Figure 9. Supply chains are complex networks (Click on the image for a larger picture)
EPCGlobal's stance is that RFID provided the mechanism to provide the visibility necessary in today's complex supply chains. They envisage a sharing of information between companies (see Figure 10).
Figure 10. EPCGlobal network (Source: EPCGlobal) (Click on the image for a larger picture)
However, to handle this network effectively, you have to tackle the biggest issue, which is that during the supply chain, the same product maybe referred to by different product codes. The benefits of synchronized data are far-reaching, both from an internal and an external perspective. The sharing of data between trading partners is now one of the most important supply chain processes, because the integrity of the information is critical for the uninterrupted flow of goods. The term used to describe this phenomenon is global data synchronization (GDS). (For more information on GDS, please refer to the Microsoft white paper entitled "Global Data Synchronization.")
Maintenance, Repair, and Overhaul
Every day, airlines face the challenge of reducing operation and maintenance costs, and they are forced to look for better options. Advances in information technology (IT) have leveraged the development of enterprise resource planning (ERP), business process management (BPM), corporate process management (CPM), and computerized maintenance systems (CMMSs). Although these solutions have been designed for general purposes, some of their features can be applied to very specific organizations. Yet, though the number of solutions is increasing, there are currently only a few CMMSs that can be used specifically in the aviation industry.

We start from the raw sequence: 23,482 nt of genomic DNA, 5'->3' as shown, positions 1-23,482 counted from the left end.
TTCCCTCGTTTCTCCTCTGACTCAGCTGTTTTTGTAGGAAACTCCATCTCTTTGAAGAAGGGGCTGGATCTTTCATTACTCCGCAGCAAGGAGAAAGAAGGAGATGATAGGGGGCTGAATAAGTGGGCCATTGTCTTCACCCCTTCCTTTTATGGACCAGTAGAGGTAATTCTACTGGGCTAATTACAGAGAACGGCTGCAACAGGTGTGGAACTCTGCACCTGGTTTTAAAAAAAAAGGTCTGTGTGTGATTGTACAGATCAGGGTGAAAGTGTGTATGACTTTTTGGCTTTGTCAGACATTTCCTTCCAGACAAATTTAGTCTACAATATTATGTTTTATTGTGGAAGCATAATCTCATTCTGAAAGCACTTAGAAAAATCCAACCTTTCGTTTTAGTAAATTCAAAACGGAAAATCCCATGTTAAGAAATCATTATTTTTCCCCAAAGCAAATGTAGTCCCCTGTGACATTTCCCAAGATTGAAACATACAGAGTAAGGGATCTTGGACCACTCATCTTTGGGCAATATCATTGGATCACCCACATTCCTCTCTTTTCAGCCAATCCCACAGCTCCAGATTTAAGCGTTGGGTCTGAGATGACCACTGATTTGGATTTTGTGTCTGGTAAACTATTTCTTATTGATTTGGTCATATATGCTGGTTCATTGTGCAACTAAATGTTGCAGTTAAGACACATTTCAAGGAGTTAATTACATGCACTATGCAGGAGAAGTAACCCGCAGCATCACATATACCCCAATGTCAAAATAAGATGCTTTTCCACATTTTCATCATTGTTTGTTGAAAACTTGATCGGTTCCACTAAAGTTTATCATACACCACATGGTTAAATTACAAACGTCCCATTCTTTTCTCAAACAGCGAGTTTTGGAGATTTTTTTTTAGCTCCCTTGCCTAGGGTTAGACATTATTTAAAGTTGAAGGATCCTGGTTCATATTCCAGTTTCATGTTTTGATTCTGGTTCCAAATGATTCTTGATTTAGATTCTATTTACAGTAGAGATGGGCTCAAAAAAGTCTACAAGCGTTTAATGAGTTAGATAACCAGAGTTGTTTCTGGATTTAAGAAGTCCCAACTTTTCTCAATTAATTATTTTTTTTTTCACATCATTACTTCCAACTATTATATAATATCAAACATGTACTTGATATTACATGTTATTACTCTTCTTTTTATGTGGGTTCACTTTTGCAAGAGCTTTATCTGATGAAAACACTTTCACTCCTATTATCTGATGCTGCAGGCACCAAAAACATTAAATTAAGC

CMMSs or maintenance, repair, and overhaul (MRO) systems for the aviation industry have evolved, and now include modules or applications that can provide reports containing summarized information, or that can communicate with other systems. Juan Francisco Segura, professor in the aviation industry at Universidad Iberoamericana in Mexico, identified that the need for a CMMS depended on the size of the fleet and the maintenance control requirements (Source: CMMS in the Aviation Industry, Juan Francisco Segura, Technical Evaluations.com, June 9, 2005). There are small airlines or air taxi fleets that control their operations using Microsoft Excel or Microsoft Access, and that use Microsoft Project for their forecasting or maintenance planning.
The requirements of the MRO events (Standard Maintenance Activities, Problem Resolution, and Directives) are generally the same:
- Identify the problem.
- Access the logbook.
- Locate the required parts.
- Retrieve the proper documents.
- Locate certified personnel.
- Locate the required tools.
- Complete the checklists/history log.
- Obtain a release certificate.